ENGLANDER: It varies. Two different examples, in Boston a few years ago, they had to build a new sewage plant on one of the islands off of Boston harbor. And just before they started construction, they started paying attention to sea level rise, and they raised the design elevation by 3 feet to accommodate what they thought was the worst case of sea level rise in 50 years. You would say they did take account of it. Miami is just being sued by a party of groups that are saying that their $1.5 billion plant to revamp the sewage and waste water treatment system, a plant that they're planning on Virginia key, I can't remember, that they haven't accounted for sea level rise. So I think it's safe to say that we're at a turning point here. And Sandy has helped to bring attention to this vulnerability. We've all read that in New Jersey and New York, they're asking the question, could this happen again? Will it be worse in the future? Should we rebuild where things were or not? So San Diego's question in the concern about -- I don't know what your timescale is for the Convention Center in terms of the horizon for its life, but whether it's 30 years or 50 years, and often the structures are used long beyond their intended life, I think it's a fair question to ask. And the thing that I would point out about sea level is that the history of the last 20 years shows that actual sea level rise is exceeding all the projections. In other words, the projections for sea level rise that have been done by the leading groups in the world and including people that are at Scripps but the IPcc and others have projected a fairly modest amount of sea level rise. Just looking back 20 years, we are at the top range or have slightly exceeded the maximum projection for 20 years. So sea level is going faster. And not only is the trend there in history of 20 years, but there are some uncertainties in the future that really could accelerate sea level rise dramatically in the next three or four decades. One is the escape of methane. It's far more powerful. Hundreds of times more powerful than CO2 as a greenhouse gas. So that would accelerate things. And there's a place in Antarctica that is showing signs of softening. If those glaciers are released into the sea this century, they will dramatically increase sea level rise. They're not yet something we can say for certain, but they're becoming an increasing possibility. So I think we should be conservative. I would think that you should raise that building, whatever it is, it's cheaper to do it now.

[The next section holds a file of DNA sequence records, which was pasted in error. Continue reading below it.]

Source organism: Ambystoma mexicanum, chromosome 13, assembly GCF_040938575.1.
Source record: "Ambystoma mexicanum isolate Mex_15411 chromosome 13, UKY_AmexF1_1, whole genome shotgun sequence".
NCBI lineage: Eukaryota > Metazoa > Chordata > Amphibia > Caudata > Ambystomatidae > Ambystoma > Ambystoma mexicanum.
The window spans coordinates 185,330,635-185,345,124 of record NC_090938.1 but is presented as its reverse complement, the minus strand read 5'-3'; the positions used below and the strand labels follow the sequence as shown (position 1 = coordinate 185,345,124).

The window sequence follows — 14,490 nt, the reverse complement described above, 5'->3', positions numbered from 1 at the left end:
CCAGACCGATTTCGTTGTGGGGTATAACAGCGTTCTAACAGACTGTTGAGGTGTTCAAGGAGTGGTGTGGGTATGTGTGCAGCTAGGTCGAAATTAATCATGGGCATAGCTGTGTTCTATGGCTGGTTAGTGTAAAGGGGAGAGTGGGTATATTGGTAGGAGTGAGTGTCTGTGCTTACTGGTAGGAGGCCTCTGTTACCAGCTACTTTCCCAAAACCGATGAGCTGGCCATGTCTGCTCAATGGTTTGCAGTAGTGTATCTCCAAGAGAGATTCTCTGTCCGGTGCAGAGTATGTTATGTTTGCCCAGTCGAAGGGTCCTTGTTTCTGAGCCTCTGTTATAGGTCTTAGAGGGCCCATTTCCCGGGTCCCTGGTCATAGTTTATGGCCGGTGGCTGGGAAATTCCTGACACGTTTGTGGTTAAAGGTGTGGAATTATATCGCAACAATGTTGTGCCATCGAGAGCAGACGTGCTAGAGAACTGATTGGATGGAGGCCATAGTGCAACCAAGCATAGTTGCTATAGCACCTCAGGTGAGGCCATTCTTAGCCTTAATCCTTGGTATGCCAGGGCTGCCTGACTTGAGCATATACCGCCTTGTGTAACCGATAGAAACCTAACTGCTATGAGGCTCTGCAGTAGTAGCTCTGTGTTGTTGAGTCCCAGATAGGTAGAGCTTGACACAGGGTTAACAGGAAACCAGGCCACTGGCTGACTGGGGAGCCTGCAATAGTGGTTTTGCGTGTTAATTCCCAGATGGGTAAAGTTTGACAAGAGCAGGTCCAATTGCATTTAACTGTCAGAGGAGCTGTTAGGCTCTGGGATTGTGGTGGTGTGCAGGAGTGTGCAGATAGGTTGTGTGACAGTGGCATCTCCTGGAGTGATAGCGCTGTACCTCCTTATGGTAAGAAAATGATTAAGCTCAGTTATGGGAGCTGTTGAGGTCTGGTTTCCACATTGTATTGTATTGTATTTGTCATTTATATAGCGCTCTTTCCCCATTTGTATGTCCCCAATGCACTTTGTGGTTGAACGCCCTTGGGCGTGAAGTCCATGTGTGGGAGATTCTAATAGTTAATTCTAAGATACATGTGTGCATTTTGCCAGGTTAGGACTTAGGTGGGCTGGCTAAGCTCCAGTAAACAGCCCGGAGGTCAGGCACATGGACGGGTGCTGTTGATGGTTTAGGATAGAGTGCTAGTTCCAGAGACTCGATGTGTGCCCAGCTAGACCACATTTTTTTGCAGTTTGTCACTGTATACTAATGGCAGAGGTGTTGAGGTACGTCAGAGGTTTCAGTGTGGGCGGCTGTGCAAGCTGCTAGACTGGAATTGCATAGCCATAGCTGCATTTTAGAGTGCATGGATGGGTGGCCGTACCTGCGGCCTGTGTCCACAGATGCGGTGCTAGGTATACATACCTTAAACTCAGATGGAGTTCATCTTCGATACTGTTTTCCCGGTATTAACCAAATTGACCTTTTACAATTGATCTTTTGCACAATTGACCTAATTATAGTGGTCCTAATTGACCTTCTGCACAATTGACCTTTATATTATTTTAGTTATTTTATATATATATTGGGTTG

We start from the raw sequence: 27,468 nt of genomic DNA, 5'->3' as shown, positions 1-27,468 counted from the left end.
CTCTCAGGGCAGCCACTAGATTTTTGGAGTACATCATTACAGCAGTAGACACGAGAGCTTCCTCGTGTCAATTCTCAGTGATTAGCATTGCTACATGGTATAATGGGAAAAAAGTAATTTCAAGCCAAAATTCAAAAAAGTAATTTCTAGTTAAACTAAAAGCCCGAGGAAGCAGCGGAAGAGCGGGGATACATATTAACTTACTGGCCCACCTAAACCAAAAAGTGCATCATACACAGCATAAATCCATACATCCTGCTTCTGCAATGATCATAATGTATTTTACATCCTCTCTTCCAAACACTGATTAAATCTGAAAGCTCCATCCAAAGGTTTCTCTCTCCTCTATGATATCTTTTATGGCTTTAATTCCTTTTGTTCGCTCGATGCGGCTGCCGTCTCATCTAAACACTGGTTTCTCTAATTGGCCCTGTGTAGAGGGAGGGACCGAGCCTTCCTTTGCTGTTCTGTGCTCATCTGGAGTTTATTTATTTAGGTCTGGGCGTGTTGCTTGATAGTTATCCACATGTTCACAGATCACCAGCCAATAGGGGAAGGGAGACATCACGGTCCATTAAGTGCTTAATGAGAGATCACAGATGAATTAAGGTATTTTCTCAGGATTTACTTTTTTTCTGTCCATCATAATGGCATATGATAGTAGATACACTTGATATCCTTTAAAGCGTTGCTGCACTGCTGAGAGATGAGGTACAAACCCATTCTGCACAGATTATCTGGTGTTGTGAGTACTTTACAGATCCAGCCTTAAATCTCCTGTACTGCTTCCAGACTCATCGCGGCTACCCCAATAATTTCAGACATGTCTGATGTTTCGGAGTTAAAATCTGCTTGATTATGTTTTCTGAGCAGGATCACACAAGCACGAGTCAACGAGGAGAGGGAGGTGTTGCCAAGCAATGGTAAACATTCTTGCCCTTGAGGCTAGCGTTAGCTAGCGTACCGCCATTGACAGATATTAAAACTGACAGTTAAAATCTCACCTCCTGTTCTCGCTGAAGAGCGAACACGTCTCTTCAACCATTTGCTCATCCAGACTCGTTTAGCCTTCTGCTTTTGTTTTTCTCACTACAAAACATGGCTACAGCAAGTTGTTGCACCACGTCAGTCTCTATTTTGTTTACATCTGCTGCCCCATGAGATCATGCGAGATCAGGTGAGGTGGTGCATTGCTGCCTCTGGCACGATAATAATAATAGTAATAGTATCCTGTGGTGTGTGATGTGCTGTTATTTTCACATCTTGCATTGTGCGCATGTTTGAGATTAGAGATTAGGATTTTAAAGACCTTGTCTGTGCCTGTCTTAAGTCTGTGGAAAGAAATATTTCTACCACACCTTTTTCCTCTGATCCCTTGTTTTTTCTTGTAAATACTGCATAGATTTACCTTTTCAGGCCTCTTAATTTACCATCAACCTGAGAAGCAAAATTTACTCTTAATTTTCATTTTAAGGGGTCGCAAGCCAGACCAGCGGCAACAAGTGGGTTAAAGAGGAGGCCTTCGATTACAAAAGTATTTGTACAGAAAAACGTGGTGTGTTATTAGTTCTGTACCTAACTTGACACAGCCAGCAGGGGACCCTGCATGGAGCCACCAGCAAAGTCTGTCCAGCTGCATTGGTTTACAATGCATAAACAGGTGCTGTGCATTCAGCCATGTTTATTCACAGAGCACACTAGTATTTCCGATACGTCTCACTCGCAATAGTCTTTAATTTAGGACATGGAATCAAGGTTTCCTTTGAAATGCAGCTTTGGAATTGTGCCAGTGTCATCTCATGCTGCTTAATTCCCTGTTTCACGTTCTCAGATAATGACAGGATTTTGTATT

CAVANAUGH: There are some efforts as you mentioned being made by coastal cities in San Diego County to take some action. But I was interested in reading in your book that you're calling efforts to build beaches or seawalls Band-Aid solutions. So are there any real solutions?

ENGLANDER: Well, we don't know for sure how fast sea level will rise for the reasons I just cited. But whether it's 3 feet or 6 feet this century, and it will increase into the next century, one of the problems about just talking about the end of the century is we imply that's the worst it'll be. The truth is the beginning of the next century will be worse than this century because it's an accelerating curve. So once you look forward and think not only our lifetimes but our kids' and grand kids, where do our communities get the best return on investment? I say yes, plan for the future. And if you plan for sea level, which will eventually be 5 or 10 feet higher, even if you take babysteps now, it's like when you're building a building you can build it one floor at a time if you build the foundation correctly. If you plan for a ten-story building, you can build it one floor at a time. You can't build a one-story building and keep adding to it or it'll collapse. Designing for increasing sea level and the uncertainty demands that we plan knowing where sea level is headed. And when you step back and look at the history of sea level moving up and down hundreds of feet, and it will rise tens of feet, we just can't be sure how quickly, then we should design things differently. And I think it's an exciting opportunity. While there's of course a downside to this, and you can see that the glass is half empty, it's also half full.

CAVANAUGH: I am absolutely out of time. I am so sorry. But for people who want to learn more, the book is called high tide on main street, rising sea level, and the coming coastal crisis. Thank you very much.

ENGLANDER: Thank you.